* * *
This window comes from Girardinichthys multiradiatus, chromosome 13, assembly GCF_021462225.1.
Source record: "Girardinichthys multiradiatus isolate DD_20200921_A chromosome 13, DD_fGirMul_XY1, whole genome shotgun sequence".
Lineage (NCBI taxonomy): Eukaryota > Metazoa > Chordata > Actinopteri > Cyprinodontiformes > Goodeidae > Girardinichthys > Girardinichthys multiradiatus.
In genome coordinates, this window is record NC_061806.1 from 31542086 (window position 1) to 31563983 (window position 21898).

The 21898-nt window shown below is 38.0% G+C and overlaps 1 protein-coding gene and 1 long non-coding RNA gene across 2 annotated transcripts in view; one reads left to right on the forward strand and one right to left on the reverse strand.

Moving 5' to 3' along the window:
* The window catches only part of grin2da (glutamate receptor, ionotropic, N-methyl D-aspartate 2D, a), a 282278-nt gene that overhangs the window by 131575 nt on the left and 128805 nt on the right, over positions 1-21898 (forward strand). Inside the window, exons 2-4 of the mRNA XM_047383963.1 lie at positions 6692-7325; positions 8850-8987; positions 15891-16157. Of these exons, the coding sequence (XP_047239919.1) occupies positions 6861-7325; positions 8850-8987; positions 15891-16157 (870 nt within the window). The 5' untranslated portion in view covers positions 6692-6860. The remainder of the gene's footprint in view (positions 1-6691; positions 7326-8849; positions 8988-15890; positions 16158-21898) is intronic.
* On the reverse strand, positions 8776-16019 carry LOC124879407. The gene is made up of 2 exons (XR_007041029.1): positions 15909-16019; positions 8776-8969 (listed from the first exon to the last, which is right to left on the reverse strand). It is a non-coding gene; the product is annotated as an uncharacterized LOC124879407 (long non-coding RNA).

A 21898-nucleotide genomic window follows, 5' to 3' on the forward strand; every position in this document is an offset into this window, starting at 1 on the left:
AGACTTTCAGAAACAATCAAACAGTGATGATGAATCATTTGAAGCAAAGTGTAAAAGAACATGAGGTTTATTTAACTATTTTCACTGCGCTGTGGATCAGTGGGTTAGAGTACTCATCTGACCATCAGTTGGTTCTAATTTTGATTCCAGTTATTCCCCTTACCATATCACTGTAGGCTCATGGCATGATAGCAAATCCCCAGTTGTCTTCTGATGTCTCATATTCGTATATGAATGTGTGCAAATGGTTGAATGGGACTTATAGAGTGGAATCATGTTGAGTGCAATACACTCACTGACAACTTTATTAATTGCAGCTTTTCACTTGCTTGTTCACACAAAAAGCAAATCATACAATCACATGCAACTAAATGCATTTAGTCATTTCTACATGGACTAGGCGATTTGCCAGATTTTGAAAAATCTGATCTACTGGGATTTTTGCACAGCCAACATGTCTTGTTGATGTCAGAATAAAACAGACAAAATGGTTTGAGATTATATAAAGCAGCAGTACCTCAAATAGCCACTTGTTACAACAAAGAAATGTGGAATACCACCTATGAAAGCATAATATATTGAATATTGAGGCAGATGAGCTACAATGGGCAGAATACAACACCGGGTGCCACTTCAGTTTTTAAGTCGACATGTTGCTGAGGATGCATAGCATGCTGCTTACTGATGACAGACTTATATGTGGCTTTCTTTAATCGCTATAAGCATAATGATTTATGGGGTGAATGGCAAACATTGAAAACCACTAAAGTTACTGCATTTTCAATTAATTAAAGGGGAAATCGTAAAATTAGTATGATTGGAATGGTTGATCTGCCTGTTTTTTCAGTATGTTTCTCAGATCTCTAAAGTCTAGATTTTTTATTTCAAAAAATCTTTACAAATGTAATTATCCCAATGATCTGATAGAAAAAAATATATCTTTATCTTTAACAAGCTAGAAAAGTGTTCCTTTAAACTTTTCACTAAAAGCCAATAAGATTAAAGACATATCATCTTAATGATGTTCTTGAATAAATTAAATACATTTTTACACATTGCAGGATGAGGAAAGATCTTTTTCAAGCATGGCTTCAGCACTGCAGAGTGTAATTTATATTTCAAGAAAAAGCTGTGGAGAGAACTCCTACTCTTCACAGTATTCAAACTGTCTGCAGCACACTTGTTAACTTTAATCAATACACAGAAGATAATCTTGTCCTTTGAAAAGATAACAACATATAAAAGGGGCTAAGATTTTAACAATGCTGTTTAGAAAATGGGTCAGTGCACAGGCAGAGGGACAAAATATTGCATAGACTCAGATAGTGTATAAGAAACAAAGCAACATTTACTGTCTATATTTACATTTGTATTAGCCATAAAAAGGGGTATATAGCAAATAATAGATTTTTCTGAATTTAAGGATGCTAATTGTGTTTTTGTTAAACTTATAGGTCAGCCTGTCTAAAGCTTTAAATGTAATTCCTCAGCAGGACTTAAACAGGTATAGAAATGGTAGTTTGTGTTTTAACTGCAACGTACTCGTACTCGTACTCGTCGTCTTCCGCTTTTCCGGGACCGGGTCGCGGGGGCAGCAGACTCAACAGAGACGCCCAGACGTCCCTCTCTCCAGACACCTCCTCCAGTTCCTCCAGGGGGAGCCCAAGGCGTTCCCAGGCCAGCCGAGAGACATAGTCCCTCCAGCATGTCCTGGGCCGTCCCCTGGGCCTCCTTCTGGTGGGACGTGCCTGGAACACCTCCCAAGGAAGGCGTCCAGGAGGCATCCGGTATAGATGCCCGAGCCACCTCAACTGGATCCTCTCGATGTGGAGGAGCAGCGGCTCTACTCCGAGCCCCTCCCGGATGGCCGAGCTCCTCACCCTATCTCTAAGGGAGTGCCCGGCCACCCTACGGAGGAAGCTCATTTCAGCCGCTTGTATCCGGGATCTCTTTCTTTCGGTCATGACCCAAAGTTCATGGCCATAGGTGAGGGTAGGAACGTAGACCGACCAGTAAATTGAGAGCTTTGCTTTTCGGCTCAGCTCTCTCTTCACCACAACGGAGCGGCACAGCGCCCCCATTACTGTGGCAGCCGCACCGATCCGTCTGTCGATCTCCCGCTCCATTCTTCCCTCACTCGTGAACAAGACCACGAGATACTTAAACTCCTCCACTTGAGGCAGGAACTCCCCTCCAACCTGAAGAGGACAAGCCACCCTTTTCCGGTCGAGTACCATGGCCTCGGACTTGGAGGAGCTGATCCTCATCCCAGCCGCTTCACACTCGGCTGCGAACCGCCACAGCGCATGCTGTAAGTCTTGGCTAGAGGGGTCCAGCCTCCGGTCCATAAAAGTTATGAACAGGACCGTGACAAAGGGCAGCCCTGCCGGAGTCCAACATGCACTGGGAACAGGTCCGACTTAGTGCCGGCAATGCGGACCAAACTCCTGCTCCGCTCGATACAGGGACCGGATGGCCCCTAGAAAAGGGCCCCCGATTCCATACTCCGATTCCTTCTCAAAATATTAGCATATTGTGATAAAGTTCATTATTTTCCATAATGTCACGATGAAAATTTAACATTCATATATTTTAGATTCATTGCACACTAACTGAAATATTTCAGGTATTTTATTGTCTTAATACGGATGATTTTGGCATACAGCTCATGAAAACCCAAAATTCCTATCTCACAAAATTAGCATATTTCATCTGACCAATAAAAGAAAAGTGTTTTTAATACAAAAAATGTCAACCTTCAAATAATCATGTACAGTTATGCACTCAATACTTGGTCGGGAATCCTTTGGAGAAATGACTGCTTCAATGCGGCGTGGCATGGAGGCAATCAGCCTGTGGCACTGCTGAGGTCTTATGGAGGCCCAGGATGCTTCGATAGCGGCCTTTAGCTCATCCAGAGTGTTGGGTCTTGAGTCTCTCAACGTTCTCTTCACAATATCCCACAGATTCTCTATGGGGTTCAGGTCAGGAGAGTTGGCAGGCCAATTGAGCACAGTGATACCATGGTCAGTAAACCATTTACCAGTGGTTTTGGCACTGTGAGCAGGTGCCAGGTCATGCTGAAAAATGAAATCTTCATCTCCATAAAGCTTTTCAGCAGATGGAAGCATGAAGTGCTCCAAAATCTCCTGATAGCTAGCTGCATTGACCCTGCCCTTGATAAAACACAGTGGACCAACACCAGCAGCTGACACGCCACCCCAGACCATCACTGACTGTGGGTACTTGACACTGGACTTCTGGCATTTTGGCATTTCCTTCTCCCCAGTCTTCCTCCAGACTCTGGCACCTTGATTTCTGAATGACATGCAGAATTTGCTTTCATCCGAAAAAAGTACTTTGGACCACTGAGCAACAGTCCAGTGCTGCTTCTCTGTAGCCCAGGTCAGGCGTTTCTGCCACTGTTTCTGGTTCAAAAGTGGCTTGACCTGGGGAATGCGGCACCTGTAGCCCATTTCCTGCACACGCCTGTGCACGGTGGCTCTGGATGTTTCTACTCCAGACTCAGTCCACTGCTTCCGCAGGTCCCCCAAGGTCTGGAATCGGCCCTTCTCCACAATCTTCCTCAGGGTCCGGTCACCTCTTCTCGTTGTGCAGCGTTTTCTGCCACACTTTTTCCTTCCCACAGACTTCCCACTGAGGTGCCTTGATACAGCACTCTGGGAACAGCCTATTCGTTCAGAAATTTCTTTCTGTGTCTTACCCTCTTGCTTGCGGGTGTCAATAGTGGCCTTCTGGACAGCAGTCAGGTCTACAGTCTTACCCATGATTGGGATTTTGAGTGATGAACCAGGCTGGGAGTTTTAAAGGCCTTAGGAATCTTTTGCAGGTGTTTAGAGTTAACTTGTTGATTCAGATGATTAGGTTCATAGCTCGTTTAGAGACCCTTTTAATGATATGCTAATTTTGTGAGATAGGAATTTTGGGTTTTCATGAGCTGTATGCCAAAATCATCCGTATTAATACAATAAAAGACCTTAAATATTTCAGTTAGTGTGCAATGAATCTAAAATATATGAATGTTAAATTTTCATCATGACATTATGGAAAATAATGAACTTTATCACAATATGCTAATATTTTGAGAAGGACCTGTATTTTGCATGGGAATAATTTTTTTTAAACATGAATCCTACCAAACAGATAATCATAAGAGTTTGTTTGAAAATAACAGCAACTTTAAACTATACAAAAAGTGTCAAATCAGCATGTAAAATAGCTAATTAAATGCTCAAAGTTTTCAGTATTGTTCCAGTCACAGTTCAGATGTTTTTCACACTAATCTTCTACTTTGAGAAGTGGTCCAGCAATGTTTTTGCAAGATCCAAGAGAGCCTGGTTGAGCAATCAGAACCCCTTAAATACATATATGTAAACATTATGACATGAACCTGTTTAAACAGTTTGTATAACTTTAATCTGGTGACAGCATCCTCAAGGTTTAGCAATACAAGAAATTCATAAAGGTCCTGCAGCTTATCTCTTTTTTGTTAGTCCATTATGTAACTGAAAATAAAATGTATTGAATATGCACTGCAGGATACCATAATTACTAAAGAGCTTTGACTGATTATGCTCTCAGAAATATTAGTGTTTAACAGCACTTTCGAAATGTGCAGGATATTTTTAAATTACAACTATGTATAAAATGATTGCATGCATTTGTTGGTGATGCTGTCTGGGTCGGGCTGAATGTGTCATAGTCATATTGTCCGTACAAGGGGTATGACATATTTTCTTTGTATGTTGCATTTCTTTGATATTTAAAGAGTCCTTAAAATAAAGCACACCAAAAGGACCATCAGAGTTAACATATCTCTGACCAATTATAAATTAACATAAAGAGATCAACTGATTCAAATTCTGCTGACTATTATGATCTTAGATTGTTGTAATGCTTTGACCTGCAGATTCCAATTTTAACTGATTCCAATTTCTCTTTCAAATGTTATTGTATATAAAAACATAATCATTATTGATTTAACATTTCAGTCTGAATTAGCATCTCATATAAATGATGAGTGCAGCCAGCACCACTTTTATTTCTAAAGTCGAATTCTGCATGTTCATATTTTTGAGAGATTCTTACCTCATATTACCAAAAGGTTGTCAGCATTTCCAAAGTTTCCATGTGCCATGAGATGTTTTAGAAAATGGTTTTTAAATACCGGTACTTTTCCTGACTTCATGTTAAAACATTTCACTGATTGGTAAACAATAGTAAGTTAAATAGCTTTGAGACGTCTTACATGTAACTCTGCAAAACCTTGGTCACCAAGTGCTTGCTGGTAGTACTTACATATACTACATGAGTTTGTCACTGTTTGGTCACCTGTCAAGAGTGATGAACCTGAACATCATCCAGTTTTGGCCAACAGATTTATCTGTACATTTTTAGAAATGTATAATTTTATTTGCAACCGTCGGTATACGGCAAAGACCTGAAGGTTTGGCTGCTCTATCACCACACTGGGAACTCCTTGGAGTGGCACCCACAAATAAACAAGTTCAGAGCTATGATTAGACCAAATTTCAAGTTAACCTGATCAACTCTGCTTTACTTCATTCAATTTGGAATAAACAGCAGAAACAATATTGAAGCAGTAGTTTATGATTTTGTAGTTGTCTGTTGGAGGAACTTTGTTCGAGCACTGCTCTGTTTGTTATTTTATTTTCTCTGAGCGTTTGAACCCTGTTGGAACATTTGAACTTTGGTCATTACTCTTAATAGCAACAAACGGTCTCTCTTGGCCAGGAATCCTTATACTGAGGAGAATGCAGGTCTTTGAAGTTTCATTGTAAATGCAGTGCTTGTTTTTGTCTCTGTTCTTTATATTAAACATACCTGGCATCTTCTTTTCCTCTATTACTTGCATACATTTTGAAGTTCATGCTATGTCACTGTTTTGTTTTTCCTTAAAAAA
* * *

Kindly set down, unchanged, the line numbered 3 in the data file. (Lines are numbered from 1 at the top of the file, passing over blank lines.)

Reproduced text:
Lineage (NCBI taxonomy): Eukaryota > Metazoa > Chordata > Actinopteri > Cyprinodontiformes > Goodeidae > Girardinichthys > Girardinichthys multiradiatus.